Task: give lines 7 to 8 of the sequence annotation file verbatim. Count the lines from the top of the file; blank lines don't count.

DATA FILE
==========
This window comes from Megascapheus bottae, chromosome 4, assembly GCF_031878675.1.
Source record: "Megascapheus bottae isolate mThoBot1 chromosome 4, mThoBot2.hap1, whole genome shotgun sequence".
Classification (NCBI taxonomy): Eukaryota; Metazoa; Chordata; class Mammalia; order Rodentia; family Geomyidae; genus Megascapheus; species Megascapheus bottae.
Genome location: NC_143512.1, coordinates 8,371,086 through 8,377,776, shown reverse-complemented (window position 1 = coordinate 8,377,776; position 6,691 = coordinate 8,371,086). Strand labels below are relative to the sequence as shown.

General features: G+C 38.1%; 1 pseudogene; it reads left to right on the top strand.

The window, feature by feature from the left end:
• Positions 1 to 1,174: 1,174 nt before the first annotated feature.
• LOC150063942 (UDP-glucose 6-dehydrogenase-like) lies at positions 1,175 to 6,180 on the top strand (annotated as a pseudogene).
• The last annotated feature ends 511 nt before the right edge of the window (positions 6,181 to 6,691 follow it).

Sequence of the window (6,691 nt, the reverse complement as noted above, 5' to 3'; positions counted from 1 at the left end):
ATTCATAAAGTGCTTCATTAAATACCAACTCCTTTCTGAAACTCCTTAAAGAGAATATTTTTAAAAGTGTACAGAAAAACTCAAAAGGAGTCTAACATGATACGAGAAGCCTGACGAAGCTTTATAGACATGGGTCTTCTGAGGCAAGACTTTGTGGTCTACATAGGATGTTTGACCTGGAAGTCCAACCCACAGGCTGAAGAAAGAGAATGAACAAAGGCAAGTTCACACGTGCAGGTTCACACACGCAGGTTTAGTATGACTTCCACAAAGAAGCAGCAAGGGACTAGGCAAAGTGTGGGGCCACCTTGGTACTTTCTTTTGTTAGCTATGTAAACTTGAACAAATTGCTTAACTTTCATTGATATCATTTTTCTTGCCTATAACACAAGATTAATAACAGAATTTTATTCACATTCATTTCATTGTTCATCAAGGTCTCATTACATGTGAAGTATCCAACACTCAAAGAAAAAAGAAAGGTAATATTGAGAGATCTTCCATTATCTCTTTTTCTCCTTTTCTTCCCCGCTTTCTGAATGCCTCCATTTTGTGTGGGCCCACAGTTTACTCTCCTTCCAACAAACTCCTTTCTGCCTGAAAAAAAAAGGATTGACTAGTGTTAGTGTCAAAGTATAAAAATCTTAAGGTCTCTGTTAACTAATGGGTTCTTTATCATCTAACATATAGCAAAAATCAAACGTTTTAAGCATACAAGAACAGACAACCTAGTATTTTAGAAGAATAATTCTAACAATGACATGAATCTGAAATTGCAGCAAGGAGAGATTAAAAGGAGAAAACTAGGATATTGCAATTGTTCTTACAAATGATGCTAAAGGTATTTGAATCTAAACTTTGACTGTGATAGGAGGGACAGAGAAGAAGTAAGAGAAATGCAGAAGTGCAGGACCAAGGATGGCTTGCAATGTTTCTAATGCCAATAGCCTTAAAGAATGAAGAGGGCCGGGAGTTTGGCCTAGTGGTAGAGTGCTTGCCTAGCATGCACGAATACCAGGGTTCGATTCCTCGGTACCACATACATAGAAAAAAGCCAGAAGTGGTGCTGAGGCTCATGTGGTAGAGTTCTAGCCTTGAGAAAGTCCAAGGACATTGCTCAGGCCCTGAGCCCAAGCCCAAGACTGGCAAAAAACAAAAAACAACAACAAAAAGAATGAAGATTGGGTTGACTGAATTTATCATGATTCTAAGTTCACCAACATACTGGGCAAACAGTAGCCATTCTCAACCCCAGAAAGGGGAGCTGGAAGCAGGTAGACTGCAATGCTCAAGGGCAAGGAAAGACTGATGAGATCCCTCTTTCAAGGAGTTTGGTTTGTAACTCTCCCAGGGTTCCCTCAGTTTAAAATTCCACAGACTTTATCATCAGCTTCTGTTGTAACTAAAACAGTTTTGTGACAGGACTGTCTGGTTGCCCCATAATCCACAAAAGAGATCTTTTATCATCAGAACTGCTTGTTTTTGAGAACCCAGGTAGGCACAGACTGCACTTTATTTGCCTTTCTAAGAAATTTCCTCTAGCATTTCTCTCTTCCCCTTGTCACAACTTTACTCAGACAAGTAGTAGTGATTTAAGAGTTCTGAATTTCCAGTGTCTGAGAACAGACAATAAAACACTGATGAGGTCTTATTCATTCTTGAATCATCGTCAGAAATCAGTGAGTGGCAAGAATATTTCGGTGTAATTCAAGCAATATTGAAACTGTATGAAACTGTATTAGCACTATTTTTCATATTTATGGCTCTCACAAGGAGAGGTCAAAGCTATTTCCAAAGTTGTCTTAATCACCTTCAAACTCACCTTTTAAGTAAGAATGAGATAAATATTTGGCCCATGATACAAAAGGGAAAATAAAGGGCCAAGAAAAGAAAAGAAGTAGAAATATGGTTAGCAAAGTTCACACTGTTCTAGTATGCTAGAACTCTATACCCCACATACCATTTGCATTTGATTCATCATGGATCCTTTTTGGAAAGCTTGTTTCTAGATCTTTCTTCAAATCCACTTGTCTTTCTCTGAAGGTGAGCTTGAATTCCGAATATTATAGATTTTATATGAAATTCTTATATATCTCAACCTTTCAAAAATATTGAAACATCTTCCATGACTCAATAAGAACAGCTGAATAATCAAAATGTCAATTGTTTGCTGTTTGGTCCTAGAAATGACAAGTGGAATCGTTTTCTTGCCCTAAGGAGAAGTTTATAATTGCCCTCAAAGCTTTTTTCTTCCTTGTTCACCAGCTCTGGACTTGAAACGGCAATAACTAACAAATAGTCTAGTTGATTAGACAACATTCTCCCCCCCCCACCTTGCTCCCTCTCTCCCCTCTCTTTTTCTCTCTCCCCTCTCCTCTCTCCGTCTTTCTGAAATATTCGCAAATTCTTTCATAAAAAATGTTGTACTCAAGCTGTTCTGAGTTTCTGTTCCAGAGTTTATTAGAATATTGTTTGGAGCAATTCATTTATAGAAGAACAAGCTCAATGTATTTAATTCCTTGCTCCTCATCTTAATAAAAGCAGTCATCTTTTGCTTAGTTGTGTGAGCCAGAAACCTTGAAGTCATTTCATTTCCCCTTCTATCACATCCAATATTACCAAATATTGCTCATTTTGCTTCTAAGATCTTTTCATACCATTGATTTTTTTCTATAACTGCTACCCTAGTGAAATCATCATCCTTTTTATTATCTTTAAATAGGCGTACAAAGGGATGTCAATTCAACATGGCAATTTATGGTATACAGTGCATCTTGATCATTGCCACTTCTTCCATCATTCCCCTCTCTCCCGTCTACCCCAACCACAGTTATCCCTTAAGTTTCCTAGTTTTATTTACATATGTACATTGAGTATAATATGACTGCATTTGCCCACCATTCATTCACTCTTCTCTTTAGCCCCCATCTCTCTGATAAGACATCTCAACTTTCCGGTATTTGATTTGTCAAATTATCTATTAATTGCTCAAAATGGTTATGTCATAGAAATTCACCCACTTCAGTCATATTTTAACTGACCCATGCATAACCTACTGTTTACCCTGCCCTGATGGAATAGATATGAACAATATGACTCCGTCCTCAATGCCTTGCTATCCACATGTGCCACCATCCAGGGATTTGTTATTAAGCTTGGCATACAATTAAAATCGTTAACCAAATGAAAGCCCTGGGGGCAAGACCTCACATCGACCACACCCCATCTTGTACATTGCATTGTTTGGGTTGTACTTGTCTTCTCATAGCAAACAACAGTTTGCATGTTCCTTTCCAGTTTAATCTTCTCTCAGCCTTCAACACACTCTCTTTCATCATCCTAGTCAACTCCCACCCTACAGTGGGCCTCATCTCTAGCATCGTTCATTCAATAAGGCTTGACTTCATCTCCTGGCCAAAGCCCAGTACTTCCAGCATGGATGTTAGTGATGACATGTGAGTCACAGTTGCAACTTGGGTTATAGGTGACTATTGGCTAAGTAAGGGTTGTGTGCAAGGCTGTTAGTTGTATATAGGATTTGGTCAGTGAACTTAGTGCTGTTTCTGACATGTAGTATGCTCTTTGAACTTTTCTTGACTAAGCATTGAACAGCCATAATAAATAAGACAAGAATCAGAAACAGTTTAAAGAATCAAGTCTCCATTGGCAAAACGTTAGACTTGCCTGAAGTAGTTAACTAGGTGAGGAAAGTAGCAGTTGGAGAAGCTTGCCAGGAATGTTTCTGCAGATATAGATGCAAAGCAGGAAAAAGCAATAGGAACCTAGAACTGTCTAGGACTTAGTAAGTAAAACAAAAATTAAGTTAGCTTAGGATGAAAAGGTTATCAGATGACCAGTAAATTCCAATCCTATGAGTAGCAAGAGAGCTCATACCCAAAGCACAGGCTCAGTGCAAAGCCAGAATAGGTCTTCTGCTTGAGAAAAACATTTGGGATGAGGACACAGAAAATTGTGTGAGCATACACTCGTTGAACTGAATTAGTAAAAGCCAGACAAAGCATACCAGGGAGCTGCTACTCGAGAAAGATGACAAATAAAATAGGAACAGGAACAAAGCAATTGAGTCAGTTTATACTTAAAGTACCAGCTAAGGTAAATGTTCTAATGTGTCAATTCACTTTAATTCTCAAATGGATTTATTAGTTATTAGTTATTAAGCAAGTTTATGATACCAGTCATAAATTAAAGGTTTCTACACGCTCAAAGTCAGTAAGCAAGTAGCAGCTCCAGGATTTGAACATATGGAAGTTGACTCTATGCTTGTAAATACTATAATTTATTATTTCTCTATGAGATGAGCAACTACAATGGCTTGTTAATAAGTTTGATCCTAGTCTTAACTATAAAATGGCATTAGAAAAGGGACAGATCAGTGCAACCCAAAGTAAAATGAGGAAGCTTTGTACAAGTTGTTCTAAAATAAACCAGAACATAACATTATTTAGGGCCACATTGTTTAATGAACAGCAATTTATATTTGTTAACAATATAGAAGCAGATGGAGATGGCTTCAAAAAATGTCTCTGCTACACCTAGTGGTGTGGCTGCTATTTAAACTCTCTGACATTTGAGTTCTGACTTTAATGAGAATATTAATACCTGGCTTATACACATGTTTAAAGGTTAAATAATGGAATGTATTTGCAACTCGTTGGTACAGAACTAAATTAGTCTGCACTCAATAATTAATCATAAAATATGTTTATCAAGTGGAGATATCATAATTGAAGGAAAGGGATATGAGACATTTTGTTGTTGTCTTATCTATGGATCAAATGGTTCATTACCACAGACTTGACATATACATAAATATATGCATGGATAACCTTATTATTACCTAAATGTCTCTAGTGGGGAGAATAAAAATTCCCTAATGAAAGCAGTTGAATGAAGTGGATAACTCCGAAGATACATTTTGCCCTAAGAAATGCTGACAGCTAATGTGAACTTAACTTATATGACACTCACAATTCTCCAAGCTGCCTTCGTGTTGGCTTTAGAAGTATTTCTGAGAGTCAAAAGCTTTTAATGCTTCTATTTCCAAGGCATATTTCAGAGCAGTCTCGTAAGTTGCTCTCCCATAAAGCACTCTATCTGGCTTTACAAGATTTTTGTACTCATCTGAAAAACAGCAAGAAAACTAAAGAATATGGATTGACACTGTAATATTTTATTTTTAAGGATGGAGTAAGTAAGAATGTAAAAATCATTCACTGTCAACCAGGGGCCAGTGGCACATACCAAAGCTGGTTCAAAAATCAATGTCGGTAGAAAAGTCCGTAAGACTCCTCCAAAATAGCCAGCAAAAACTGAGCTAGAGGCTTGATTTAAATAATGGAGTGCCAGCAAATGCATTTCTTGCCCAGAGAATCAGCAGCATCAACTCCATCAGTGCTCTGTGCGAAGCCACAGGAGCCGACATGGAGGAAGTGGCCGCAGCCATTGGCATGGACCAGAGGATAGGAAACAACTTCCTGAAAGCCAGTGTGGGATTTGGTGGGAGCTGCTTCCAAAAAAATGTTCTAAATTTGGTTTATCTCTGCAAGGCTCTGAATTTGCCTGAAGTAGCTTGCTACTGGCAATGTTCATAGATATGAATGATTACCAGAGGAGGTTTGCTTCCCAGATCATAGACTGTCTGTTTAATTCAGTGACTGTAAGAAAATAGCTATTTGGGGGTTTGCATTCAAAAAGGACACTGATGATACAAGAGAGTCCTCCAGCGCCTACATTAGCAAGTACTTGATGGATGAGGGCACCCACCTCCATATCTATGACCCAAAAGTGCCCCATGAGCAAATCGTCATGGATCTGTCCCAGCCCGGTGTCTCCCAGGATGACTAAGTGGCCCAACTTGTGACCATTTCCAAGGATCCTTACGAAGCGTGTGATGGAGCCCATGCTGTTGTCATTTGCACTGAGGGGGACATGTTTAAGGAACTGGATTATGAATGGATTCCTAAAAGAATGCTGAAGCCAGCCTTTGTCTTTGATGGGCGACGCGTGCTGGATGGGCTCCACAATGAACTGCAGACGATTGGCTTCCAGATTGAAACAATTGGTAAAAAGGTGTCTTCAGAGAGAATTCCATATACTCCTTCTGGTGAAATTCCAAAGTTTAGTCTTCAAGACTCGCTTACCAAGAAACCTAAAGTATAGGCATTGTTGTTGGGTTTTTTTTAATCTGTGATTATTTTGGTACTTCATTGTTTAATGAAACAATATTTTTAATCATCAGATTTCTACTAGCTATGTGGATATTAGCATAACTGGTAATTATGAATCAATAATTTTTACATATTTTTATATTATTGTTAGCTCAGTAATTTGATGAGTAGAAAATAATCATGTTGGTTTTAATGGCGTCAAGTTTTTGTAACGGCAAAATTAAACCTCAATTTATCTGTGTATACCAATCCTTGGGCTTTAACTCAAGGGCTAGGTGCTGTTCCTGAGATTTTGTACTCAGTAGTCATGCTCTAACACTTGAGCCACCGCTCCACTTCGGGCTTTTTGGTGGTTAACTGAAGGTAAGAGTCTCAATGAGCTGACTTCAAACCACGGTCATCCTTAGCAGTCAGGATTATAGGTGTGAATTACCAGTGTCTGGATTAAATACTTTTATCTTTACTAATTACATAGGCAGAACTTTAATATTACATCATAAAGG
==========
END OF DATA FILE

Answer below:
• Positions 1 to 1,174: 1,174 nt before the first annotated feature.
• LOC150063942 (UDP-glucose 6-dehydrogenase-like) lies at positions 1,175 to 6,180 on the top strand (annotated as a pseudogene).